Identifying what actually works to reduce poverty and improve population well-being is a key challenge in development economics. When something is thought to work, the next challenge is determining why it works and the conditions under which it works; that is, assessing the extent to which conclusions are generalizable. These are key research themes in the Development Economics Program.
One exciting source of new results on these questions arises from a multifaceted, focused initiative known as the "Graduation" Program. This program, developed by BRAC, a large NGO formerly known as the Bangladesh Rural Advancement Committee, was designed to provide the poorest people with a sustainable pathway out of extreme poverty. The program provides resources to address participants' immediate needs and longer-term investments, with the goal of building sustainable livelihoods. The Graduation Program has three central planks designed to provide a holistic set of resources and services to increase the productivity of the ultra-poor: a grant to acquire productive assets, access to a savings account, and two years of training and support, including life skills coaching. (1)
To investigate how well the program works, Abhijit Banerjee, Esther Duflo, Nathanael Goldberg, Dean Karlan, Robert Osei, William Pariente, Jeremy Shapiro, Bram Thuysbaert, and Christopher R. Udry conducted an ambitious set of coordinated randomized controlled trials (RCTs) in villages in Ethiopia, Ghana, Honduras, India, Pakistan, and Peru. They identified the poorest households in each study village and randomly offered about half of them the BRAC program, with the other households serving as controls. The program was a stunning success, as measured by a very large and broad set of markers of well-being.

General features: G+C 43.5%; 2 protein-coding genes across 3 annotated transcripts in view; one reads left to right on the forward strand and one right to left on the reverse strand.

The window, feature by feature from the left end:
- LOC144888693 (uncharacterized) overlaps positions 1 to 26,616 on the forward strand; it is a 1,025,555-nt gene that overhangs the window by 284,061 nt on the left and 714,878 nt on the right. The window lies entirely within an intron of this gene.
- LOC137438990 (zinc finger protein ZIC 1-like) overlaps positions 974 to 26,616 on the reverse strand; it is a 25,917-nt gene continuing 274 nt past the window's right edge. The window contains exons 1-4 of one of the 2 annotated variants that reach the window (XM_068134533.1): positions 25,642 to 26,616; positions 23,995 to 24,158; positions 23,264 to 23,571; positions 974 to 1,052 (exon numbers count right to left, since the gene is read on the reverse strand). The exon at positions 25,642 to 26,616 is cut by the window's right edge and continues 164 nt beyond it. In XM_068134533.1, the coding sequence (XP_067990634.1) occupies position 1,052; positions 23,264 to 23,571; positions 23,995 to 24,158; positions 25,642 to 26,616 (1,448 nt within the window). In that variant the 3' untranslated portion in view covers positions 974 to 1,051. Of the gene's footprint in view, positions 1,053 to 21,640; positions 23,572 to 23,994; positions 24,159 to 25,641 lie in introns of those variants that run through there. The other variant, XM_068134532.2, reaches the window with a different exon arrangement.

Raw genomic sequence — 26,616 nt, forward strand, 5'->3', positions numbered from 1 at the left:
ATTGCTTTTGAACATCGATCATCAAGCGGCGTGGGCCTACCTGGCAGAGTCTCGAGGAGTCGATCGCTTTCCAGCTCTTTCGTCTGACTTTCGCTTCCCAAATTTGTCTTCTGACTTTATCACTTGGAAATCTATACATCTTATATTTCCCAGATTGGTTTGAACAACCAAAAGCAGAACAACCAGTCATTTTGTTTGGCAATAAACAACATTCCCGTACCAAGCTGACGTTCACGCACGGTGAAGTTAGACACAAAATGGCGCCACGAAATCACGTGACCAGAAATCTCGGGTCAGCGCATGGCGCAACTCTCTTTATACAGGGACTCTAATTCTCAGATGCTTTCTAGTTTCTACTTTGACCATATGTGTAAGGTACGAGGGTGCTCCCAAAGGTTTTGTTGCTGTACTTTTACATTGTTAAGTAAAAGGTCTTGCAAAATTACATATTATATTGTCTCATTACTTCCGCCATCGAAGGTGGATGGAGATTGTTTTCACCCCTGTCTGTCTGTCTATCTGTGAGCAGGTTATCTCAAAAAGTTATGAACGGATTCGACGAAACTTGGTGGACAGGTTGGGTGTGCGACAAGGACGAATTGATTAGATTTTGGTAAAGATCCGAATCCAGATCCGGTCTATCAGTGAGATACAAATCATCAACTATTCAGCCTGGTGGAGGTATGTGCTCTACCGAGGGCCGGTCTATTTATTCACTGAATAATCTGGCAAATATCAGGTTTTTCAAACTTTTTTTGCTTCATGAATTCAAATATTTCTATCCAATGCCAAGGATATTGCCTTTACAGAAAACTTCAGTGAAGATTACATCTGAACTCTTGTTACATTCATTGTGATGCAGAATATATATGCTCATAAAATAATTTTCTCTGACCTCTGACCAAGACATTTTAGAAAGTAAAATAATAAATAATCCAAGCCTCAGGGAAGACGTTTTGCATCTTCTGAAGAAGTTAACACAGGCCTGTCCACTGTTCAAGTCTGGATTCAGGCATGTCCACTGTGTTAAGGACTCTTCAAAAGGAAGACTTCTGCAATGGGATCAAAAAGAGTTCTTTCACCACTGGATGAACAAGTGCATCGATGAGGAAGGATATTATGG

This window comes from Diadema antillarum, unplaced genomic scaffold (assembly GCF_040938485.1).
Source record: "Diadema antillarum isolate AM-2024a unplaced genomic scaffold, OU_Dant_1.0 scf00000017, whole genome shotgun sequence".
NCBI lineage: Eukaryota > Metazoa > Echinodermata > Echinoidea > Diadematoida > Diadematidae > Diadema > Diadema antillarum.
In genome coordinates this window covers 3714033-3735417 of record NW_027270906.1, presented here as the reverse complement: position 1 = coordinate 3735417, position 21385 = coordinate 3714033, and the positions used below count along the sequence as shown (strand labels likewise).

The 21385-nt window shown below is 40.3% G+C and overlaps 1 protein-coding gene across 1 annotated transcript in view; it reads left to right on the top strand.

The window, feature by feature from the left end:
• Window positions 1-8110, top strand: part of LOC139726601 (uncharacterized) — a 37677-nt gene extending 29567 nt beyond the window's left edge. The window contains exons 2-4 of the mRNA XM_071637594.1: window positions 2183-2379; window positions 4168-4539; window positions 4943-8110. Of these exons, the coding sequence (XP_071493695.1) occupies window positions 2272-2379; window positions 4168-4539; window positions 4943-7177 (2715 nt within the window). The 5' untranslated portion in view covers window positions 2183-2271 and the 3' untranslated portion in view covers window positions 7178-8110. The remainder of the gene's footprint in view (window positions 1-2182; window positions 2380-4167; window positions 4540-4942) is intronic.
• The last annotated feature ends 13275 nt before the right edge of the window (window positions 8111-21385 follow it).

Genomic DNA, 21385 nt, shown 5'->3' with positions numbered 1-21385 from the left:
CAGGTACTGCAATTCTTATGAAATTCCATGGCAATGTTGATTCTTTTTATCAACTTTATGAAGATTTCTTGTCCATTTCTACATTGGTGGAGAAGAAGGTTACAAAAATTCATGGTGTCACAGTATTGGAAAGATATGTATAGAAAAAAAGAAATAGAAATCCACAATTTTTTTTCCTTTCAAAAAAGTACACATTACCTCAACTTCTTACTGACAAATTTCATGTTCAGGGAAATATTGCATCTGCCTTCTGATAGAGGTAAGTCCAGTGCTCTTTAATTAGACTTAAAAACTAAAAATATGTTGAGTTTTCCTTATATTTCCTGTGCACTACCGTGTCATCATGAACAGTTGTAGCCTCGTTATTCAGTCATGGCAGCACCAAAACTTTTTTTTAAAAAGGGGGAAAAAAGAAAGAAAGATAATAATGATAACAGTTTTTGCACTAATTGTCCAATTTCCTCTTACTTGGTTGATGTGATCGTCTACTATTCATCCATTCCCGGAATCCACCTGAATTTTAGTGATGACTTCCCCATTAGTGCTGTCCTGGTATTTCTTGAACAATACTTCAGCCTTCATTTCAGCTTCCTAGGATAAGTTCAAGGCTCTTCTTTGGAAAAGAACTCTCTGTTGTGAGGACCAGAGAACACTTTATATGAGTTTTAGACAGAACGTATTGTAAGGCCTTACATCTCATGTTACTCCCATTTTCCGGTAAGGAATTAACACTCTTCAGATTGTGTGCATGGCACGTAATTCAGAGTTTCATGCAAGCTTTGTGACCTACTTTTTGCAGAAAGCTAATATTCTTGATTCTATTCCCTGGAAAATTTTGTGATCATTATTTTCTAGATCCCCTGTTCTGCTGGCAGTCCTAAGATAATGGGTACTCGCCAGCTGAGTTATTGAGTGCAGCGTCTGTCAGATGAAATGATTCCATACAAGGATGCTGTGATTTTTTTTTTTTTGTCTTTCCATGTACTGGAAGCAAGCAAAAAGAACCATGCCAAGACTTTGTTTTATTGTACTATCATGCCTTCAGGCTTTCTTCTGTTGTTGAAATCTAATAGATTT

At the end of the intervention, which lasted two years, relative to controls, Graduation Program households reported higher levels of per capita consumption, more income, greater savings, more assets and improved mental health. Effects were not only large and statistically significant, but also long-lived, persisting for at least a year after the intervention ended in all the study settings (2) and in India for at least another four years. (3)
Figure 1 illustrates estimates of the magnitude of some of the average standardized treatment effects two years after the start of the program in the six countries. Based on this evidence, many countries are currently experimenting with this type of multifaceted package as they endeavor to reduce persistent poverty.
New Thinking about Poverty Alleviation Strategies
The study clearly establishes that the Graduation Program has transformed the lives of the poorest not just in one small area but across vastly different settings over three continents. This is important because many of the most promising anti-poverty programs that have documented successful poverty reduction in some contexts have not been successful in other settings.
Microcredit is one example of an anti-poverty strategy that has been extensively analyzed. In 2006, the Nobel Peace Prize was awarded to Muhammad Yunus and Grameen Bank for leading the microcredit revolution that brought small loans first to the poor in Bangladesh, and then to the poor more broadly. Micro-loans, which are made mostly to women, involve some form of group liability and report excellent repayment rates. The number of people who have received the loans has grown rapidly and microfinance for a time was heralded as the magic bullet that would end poverty as we know it. However, results from rigorous studies investigating the impacts of microcredit have not been encouraging. Duflo, Banerjee, Rachel Glennerster, and Cynthia Kinnan conducted a randomized evaluation of the impact of a micro-finance firm entering markets in Hyderabad, India, and found that, while loans were made and recipients invested in their new businesses, the effects were transitory, with no discernible improvements in consumption or well-being for any but a small fraction of recipients at the top of the income distribution. (4)